As physician assistants, we have the best career in the world. But even though you have made it through the PA school years there is still work to be done to maintain certification, manage debt, attain CME, prepare a professional resume and cover letter, enter an optional PA residency programs and continue your growth beyond the clinical and didactic years of your training. As a new graduate, the transition from PA student to working PA-C can be stressful and confusing. There are several things you need to accomplish or obtain before you can practice the full scope of your abilities and this process varies by state and can change over time. I have created this ever-evolving guide as a go-to resource to help you along the way.
As a newbie PA, you will have to
As an established PA, you will have to
- Maintain national certification (Take the PANRE)
- Complete 100 hours of CME credits every two years
- Pay your state dues
- Renew your DEA license
Most hospitals also have their own privileging process with a variety of requirements in addition to the steps mentioned above. Keep in mind that some of these requirements are step-wise and must be completed in a particular order with processing and wait times in between. Try to start this process as early as possible as to not delay your employment.
National Provider Number (NPI)
Apply for your National Provider Identifier (NPI) number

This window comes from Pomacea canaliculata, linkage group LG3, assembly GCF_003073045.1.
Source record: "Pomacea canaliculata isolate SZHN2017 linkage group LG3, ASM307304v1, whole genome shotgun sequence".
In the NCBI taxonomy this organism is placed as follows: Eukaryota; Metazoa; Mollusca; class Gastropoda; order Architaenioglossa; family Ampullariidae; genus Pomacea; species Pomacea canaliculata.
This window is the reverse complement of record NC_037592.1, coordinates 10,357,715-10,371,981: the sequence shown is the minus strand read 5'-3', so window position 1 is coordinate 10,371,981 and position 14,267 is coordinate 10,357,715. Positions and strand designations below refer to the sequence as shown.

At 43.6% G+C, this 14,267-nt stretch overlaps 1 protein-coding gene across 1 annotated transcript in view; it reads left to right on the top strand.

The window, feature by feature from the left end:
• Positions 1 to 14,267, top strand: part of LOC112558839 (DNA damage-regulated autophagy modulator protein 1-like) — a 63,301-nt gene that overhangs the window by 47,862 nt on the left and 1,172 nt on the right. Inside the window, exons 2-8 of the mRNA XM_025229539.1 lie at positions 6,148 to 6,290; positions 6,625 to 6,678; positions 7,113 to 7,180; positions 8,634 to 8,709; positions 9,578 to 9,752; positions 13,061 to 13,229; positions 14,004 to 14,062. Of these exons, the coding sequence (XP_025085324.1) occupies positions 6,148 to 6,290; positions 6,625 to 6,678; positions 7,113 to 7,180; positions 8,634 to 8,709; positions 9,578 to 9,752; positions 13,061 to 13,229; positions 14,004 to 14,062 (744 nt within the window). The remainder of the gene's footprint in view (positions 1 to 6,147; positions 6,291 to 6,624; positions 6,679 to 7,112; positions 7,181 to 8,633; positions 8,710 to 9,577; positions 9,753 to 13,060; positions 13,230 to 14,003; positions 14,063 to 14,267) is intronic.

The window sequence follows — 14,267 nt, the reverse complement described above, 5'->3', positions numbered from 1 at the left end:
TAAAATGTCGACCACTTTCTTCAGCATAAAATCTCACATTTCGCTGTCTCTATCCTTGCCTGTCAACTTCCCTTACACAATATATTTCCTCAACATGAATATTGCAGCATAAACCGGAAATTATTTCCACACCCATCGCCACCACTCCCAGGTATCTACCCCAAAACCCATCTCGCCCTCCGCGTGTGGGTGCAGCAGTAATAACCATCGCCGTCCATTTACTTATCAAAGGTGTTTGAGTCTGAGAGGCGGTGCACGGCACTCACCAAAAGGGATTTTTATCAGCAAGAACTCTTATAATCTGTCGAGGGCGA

- What is it? The Administrative Simplification provisions of the Health Insurance Portability and Accountability Act of 1996 (HIPAA) mandated the adoption of a standard unique identifier for health care providers. The National Plan and Provider Enumeration System (NPPES) collects identifying information on health care providers and assigns each a unique National Provider Identifier (NPI)
- You must obtain this number prior to application for the Federal DEA number
- The application is free and takes under 24 hrs to receive
Federal DEA Number
You need the following for your DEA Number:
- DEA Form 224: New Application for Retail Pharmacy, Hospital/Clinic, Practitioner, Teaching Institution, or Mid-Level Practitioner.
- Fee: $731 every 3 years (and always rising)
- This must be done AFTER you receive the ability to prescribe in your state.
Physician Assistant State Licensing Boards
- American Samoa
- District of Columbia
- New Hampshire
- New Jersey
- New Mexico
- New York
- North Carolina
- North Dakota
- Puerto Rico
- Rhode Island
- South Carolina
- South Dakota
- Virgin Islands
- West Virginia
Posts to Read
As a freshly minted new graduate PA there are four steps you have to complete to move successfully from program to practice: Become nationally certified (by the NCCPA via the PANCE) Obtain a state license in the state you wish to practice Obtain an NPI number Obtain a federal DEA number As a practicing PA, you must […]